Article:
Rob Kennedy in Ireland…

Can you spot all the KelbyOne going on here? Rob says: Okay…I was going to tidy up first but I thought “feck’s too short.” 🤣 I even left the JD Presentation box that fell off the edge of the top shelf!! Please don’t judge me too harshly…I’ve always been Mr.Messy. Okay…2019 27.5″ iMac 5K Retina screen, 3.7GHz 6 Core i5. 40Gb RAM with Radeon Pro 580X 8GB Video Card. 2Tb Fusion Drive. This is the one thing I had to compromise on. I just could not afford to pay Apple’s crazy price for SSD HDD’s so went for the Fusion Drive. Upgraded the memory myself from the base 8gb.
Other stuff on my desk – Wacom Intuous Pro Medium 2017 model I think. Could NOT function properly without it.
Multiple portable external drives, a couple are SSD, which I use for editing files before transferring to one of the slower drives for archiving. My dream item right now would be some kind of Raid Drive system that I could add drives to when needed. Actually, looked at them at last years Photography show, but just don’t have the budget for a decent one yet :-)

Ben and Brigitte have…

Brigitte and I are running a 2013 iMac which apart from the RAM (than can be upgraded after purchase) was maxed out when I bought it…which is why we’re still able to run a 2013 iMac.

Our main monitor is the iMac display, which isn’t as great as later models but it still does what we need it to. The secondary monitor is a BenQ and comes in handy as a place to keep either app panels, such as Premier Pro timelines, Photoshop toolbars etc., or it’s great to keep a web browser open so we can follow along with Kelby One classes.

The iPad Pro was bought to take editing away from the desktop and take advantage of the Apple Pencil. There are a bunch of great mobile editing apps out there, such as Affinity Photo, ProCreate, or Adobe Photoshop. All of which have their pros and cons. The main con is the learning curve that comes with learning new software when all you want to do is get on with editing. My day job is pretty intense so when I get home all I want to do is either chill out or create something. Time for learning new software is pretty minimal (unless there’s a global pandemic going on).

My tablet is the Huion H610 Pro. I use a Wacom at work but I can’t quite justify the price tag of a Wacom especially when there are brands such as Huion who make such great alternatives for a fraction of the price. Also, I say ‘my’ tablet because as much as I try, Brigitte still won’t give tablets the chance they deserve.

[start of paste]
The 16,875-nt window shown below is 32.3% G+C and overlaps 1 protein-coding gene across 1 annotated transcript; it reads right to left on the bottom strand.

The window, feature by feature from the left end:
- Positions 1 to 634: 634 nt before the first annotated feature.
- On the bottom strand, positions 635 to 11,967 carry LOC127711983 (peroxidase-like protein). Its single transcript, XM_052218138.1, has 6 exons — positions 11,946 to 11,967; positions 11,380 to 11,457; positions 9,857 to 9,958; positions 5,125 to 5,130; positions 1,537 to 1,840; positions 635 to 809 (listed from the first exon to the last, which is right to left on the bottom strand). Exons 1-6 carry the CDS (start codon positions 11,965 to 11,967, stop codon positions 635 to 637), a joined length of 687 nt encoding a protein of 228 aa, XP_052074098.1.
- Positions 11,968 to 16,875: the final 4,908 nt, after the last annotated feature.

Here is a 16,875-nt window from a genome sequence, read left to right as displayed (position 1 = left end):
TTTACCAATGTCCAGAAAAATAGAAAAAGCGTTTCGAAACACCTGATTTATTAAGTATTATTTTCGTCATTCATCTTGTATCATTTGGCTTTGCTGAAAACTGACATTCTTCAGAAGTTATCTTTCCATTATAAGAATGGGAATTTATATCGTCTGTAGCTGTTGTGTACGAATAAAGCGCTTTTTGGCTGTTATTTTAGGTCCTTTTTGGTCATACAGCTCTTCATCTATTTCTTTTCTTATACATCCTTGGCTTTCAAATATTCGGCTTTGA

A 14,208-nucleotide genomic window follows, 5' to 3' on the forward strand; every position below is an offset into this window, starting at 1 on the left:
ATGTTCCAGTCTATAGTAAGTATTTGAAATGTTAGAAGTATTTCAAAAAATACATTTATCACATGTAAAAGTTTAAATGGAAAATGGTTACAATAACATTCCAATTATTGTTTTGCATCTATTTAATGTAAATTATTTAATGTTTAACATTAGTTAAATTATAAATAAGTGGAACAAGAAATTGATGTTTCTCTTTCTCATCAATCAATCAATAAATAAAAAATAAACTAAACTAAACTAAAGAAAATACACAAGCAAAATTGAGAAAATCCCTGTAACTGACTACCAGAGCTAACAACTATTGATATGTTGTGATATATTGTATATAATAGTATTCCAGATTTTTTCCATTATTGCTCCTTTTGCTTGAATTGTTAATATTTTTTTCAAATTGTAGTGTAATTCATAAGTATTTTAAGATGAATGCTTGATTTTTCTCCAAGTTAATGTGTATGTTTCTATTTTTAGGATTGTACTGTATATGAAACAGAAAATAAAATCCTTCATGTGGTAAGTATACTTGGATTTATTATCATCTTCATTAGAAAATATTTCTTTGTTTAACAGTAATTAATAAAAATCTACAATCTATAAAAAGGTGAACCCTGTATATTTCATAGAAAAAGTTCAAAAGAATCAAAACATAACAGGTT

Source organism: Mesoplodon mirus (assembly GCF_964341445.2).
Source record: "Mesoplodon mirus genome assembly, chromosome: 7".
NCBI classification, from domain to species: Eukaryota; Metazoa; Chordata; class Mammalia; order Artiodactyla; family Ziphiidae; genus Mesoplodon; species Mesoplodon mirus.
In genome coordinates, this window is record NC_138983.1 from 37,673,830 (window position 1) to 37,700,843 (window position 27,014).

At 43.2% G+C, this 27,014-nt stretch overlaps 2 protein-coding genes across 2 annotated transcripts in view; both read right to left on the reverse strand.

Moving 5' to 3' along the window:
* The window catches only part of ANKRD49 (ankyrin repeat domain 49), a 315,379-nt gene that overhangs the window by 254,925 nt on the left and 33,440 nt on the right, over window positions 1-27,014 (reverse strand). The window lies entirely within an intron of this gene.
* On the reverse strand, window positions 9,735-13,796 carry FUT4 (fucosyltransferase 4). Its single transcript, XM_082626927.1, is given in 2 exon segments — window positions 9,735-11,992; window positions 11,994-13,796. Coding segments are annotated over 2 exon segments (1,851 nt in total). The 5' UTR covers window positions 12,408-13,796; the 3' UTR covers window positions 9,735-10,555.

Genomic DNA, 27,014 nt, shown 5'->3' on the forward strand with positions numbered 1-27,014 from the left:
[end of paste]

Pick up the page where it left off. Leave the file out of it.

My dream piece of non-Photographic or video related kit would have to be a new Mac Book Pro. Whilst the 2013 iMac has done us well, it’s nearly 7 years old and is starting to show it’s age. I’m used to 4/5k displays and TVs now so whilst the 2013 display isn’t bad, my eyes notice the difference when looking at details. I do a lot of video work too and want to do more for myself so the better CPUs and GPUs would be a huge bonus. It also can’t do a few bits that I would like it to, such as sidecar with my iPad Pro, I can’t take it anywhere (even downstairs to the sofa would be nice), and I would LOVE to be able to shoot tethered, which unless I drag a 27″ iMac around, ain’t gonna happen!

Jack Koskowsky is rocking…

So my at-home setup consists of 2 iMacs. My primary production system is a 2017 model. It has 40 GB of RAM, a 1 TB internal drive and 2 Western Digital external drives. One of the two externals is used for my photo library. The other is used for a backup. The backup is partitioned as a 3 TB & 1 TB. I use Carbon Copy Cloner to back up the photo library. I use Apple’s Time Machine to back up the internal. The second iMac is a 2010 model with a 1 TB internal drive and 8 GB of RAM. This is my former production machine. Today, I primarily use it for watching training videos. It’s great to have a KelbyOne class on that machine while I work through a class on my production system. The two dream items to add to them would be a Wacom tablet and a disk array. I’m comfortable with my present back-up solution but feel the disk array would provide me additional reliability. PS: I also use Backblaze to do regular backups of my photo library to the cloud.

Clare Jones is using…